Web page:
Gallbladder cancer (GBC) is generally considered to be a rare malignant neoplasm, and there has been no definitive definition to date of its premalignant lesions, risk factors or models of carcinogenesis. Barreto et al. recently reviewed models of the pathways of carcinogenesis of GBC (1). Step-wise development via adenoma/dysplasia to carcinoma is the most classical model of GBC carcinogenesis. Adenoma of the gallbladder typically presents as well-demarcated polypoid lesions. It is classified into three histological subtypes: the pyloric gland type, the intestinal type and the foveolar type (2). Pyloric gland-type adenoma is the most common variant. In colorectal cancer, the adenoma-carcinoma sequence proposed by Fearon and Vogelstein (3) is widely accepted as a major model of carcinogenesis, while in GBC, the malignant transformation of adenoma or the co-existence of adenoma with GBC is very rare (4). Therefore, the dysplasia-carcinoma sequence (5) or the metaplasia-dysplasia-carcinoma sequence (6) is considered to be more important models of gallbladder carcinogenesis than the adenoma-carcinoma sequence. Generally, a pathological diagnosis of dysplasia depends primarily on nuclear atypia, and a diagnosis of metaplasia depends primarily on features of cytoplasm.
The decision for or against surgical intervention is important in the clinical management of gallbladder polyps, and pathologists agree that, after cholecystectomy, routine pathological examination or extensive pathological examination of whole sections of the resected gallbladder is important. A consensus meeting of the Americas Hepato-Pancreato-Biliary Association (AHPBA) recommends surgery for gallbladder polyps ≥1.0 cm because polyps of this size are more frequently associated with cancer than smaller ones. The AHPBA also recommends extensive pathological examination of the remaining whole gallbladder when high-grade dysplasia is pathologically found in the polyp because carcinomatous changes frequently occur in the background gallbladder in that situation (7). Adsay et al. propose the term “intracholecystic papillary-tubular neoplasms” (ICPTNs) for all pre-invasive adenomas and papillary neoplasms of the gallbladder that are ≥1.0 cm, regardless of the phenotype of tumor cells (8). By definition, ICPTNs embrace all subtypes of adenomas and intracystic papillary neoplasms in the WHO-2010 classiﬁcation (2). Although intracholecystic papillary-tubular neoplasm was originally abbreviated as “ICPN” (8), “ICPTN” was used in the report on the AHPBA consensus meeting (7), probably to clearly distinguish “ICPTNs” from “intracystic papillary neoplasms”.
Adenomyomatosis (ADM) and xanthogranulomatous cholecystitis (XGC) are controversial lesions. Although ADM is not generally considered a premalignant lesion, previous studies and case reports suggest the malignant potential of ADM, and segmental-type ADM is known to have an increased risk of carcinogenesis (9-12). It is difficult to prove whether a cancer truly arose from rokitansky-aschoff sinus (RAS) or surface in situ cancer extended into RAS. In addition, as the carcinogenesis of GBC correlates with the presence of gallstones and/or inflammation, the accompanying gallstones and/or inflammation tend to be considered responsible for the carcinogenesis rather than the presence of ADM itself. Although the malignant potential of ADM remains unclear, the clinician should keep in mind that a diagnosis of early GBC is very difficult in the context of preceding ADM (13). Actually, in our previous series of invasive GBCs, approximately 25% were grossly associated with ADM and all of these cases were diagnosed at the advanced (≥ T2) stage (14).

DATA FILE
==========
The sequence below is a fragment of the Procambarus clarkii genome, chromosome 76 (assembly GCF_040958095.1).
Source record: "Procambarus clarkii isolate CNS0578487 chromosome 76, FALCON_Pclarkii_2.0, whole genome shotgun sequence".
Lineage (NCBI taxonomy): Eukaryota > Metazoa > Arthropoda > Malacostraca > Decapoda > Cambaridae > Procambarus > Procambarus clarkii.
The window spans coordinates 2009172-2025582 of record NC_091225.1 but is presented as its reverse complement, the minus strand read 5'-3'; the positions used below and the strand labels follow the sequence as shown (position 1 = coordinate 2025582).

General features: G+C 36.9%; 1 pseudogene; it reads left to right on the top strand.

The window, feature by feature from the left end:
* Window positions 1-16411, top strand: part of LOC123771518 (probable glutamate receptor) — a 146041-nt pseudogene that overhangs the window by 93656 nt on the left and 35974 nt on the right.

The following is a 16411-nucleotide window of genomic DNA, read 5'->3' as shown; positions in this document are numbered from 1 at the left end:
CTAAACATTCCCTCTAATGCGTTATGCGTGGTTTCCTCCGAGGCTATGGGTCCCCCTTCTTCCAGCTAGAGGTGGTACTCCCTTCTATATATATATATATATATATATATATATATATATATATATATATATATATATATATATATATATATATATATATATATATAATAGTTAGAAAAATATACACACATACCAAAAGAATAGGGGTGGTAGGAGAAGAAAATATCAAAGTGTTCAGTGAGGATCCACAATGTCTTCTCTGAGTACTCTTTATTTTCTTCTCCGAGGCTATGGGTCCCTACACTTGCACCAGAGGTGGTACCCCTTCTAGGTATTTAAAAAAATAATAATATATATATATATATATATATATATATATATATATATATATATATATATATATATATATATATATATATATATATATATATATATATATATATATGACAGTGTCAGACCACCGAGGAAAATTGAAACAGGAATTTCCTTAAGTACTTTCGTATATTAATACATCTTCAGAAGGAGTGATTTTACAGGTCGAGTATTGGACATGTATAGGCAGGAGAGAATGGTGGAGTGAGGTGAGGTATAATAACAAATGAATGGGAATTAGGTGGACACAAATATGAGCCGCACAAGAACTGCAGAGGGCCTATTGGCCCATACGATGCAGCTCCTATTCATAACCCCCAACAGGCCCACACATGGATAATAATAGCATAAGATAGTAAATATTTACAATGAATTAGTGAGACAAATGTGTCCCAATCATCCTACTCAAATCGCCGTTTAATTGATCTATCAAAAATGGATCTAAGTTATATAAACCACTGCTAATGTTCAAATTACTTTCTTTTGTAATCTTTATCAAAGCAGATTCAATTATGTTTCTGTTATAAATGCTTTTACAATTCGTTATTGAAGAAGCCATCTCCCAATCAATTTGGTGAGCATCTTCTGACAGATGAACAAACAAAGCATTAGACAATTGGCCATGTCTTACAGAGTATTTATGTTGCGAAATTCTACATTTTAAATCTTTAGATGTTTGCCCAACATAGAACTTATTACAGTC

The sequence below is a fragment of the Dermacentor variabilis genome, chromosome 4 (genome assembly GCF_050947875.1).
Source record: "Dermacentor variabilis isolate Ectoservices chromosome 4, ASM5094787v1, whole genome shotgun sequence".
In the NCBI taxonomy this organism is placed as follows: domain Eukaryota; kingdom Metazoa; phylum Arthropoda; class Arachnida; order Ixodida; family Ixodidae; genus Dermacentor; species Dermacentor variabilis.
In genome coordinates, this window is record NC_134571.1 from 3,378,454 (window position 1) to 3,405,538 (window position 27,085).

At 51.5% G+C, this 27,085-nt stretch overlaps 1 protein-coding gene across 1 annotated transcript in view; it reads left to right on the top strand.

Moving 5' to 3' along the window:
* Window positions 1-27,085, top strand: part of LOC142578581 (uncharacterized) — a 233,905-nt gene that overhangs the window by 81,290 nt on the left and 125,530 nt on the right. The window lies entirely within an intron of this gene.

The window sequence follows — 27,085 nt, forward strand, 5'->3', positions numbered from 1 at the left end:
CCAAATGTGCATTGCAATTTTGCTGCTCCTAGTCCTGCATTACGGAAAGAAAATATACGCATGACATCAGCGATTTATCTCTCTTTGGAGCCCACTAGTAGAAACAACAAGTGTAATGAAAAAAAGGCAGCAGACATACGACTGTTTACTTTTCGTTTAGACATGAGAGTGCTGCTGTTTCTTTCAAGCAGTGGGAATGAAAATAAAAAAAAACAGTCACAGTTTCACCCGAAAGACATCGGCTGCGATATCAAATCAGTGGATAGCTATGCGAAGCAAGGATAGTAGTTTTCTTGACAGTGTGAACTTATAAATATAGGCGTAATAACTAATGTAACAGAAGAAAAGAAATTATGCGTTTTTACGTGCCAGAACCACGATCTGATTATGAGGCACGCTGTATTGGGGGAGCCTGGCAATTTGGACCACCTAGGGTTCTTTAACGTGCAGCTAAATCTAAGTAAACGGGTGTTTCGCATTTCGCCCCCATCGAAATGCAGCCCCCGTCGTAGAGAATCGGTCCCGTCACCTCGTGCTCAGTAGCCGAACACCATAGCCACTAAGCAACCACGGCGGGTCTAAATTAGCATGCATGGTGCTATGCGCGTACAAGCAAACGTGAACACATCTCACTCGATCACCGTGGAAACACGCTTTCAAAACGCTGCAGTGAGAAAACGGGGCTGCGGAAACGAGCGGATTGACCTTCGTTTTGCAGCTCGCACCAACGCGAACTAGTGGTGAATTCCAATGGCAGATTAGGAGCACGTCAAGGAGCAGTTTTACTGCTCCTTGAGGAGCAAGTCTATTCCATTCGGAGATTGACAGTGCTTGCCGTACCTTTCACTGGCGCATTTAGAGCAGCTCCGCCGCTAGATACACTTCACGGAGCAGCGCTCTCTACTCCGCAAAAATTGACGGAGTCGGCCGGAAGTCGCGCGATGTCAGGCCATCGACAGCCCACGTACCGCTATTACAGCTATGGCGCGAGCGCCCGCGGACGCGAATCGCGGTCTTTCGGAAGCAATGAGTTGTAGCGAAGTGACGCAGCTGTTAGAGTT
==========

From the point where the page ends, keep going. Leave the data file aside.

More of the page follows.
As XGC often coexists with GBC, the malignant potential of XGC is disputed. One study suggests the malignant potential of XGC for its upregulated oncogenes (BCL-2, c-Myc) (15), while another study suggests the inflammatory nature of XGC through the expression of p53, proliferating cell nuclear antigen (PCNA) and beta-catenin (16). It is of clinical importance that XGC often mimics GBC and rarely involves adjacent organs (17). Therefore, clinicians should include XGC among the possible differential diagnoses of masses in the liver hilum.
In summary, a thorough understanding of precancerous lesions of the gallbladder, adenoma, dysplasia, and ICPTNs requires organ specificity. Although ADM and XGC remain controversial, a knowledge of their clinicopathological features would help clinicians to better manage gallbladder lesions associated with ADM or XCG.
Provenance: This is a Guest Commentary commissioned by the Deputy Editor-in-Chief Haitao Zhao (Department of Liver Surgery, Peking Union Medical College Hospital, Chinese Academy of Medical Sciences and Peking Union Medical College, China).
Conflicts of Interest: The author has no conflicts of interest to declare.
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